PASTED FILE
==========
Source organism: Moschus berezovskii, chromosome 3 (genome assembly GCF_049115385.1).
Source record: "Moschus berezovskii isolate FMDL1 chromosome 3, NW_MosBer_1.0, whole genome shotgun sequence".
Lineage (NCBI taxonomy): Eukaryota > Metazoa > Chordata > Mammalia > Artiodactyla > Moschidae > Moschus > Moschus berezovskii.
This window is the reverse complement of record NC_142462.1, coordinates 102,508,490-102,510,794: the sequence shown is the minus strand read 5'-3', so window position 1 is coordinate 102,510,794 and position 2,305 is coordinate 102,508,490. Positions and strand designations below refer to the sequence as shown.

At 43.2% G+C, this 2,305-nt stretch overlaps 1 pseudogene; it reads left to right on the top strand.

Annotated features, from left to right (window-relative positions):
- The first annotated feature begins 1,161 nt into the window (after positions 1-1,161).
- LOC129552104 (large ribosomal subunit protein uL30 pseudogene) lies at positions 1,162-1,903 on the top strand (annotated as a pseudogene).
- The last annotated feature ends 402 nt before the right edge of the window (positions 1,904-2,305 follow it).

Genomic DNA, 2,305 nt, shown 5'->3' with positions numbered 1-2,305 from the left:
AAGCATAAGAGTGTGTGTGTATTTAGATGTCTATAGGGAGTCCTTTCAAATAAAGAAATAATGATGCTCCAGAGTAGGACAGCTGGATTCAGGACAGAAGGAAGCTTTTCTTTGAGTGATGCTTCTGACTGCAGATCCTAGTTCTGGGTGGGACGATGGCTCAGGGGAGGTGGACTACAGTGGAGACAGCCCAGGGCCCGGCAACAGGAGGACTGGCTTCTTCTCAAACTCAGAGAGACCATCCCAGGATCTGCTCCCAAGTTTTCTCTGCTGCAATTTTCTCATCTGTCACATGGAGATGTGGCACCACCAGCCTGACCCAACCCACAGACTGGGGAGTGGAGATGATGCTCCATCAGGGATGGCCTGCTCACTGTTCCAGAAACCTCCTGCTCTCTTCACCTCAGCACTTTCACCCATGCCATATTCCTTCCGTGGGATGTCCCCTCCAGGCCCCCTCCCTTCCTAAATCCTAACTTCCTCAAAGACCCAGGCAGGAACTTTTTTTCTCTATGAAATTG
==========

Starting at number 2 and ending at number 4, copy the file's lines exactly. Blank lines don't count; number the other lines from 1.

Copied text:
Source record: "Moschus berezovskii isolate FMDL1 chromosome 3, NW_MosBer_1.0, whole genome shotgun sequence".
Lineage (NCBI taxonomy): Eukaryota > Metazoa > Chordata > Mammalia > Artiodactyla > Moschidae > Moschus > Moschus berezovskii.
This window is the reverse complement of record NC_142462.1, coordinates 102,508,490-102,510,794: the sequence shown is the minus strand read 5'-3', so window position 1 is coordinate 102,510,794 and position 2,305 is coordinate 102,508,490. Positions and strand designations below refer to the sequence as shown.